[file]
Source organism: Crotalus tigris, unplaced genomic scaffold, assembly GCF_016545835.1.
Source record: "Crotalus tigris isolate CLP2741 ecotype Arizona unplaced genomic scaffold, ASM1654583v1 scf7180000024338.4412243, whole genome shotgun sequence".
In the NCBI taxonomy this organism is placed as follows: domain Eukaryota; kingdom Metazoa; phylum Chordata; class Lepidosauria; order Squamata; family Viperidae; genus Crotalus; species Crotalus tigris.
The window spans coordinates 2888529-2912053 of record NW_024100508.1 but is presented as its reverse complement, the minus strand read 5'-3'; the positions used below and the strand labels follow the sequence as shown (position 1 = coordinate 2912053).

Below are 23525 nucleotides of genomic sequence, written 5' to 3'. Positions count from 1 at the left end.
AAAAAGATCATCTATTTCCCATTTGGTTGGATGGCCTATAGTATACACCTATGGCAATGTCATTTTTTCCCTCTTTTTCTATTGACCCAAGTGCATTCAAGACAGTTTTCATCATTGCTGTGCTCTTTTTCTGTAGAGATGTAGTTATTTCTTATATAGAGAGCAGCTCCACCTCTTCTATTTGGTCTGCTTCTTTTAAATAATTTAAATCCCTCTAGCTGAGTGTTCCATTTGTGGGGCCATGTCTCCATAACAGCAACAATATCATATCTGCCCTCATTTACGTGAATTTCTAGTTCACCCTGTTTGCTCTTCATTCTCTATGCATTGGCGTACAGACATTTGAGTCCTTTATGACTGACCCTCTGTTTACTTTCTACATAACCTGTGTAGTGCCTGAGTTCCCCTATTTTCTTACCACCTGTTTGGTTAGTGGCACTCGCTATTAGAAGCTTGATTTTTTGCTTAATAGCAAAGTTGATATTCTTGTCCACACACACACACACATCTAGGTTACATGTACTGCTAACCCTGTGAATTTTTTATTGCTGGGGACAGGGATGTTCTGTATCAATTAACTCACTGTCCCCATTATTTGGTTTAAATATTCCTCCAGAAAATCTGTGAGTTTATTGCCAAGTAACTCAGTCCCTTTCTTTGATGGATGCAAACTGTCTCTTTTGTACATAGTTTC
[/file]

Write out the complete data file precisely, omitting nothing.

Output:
Source organism: Crotalus tigris, unplaced genomic scaffold, assembly GCF_016545835.1.
Source record: "Crotalus tigris isolate CLP2741 ecotype Arizona unplaced genomic scaffold, ASM1654583v1 scf7180000024338.4412243, whole genome shotgun sequence".
In the NCBI taxonomy this organism is placed as follows: domain Eukaryota; kingdom Metazoa; phylum Chordata; class Lepidosauria; order Squamata; family Viperidae; genus Crotalus; species Crotalus tigris.
The window spans coordinates 2888529-2912053 of record NW_024100508.1 but is presented as its reverse complement, the minus strand read 5'-3'; the positions used below and the strand labels follow the sequence as shown (position 1 = coordinate 2912053).

Below are 23525 nucleotides of genomic sequence, written 5' to 3'. Positions count from 1 at the left end.
AAAAAGATCATCTATTTCCCATTTGGTTGGATGGCCTATAGTATACACCTATGGCAATGTCATTTTTTCCCTCTTTTTCTATTGACCCAAGTGCATTCAAGACAGTTTTCATCATTGCTGTGCTCTTTTTCTGTAGAGATGTAGTTATTTCTTATATAGAGAGCAGCTCCACCTCTTCTATTTGGTCTGCTTCTTTTAAATAATTTAAATCCCTCTAGCTGAGTGTTCCATTTGTGGGGCCATGTCTCCATAACAGCAACAATATCATATCTGCCCTCATTTACGTGAATTTCTAGTTCACCCTGTTTGCTCTTCATTCTCTATGCATTGGCGTACAGACATTTGAGTCCTTTATGACTGACCCTCTGTTTACTTTCTACATAACCTGTGTAGTGCCTGAGTTCCCCTATTTTCTTACCACCTGTTTGGTTAGTGGCACTCGCTATTAGAAGCTTGATTTTTTGCTTAATAGCAAAGTTGATATTCTTGTCCACACACACACACACATCTAGGTTACATGTACTGCTAACCCTGTGAATTTTTTATTGCTGGGGACAGGGATGTTCTGTATCAATTAACTCACTGTCCCCATTATTTGGTTTAAATATTCCTCCAGAAAATCTGTGAGTTTATTGCCAAGTAACTCAGTCCCTTTCTTTGATGGATGCAAACTGTCTCTTTTGTACATAGTTTC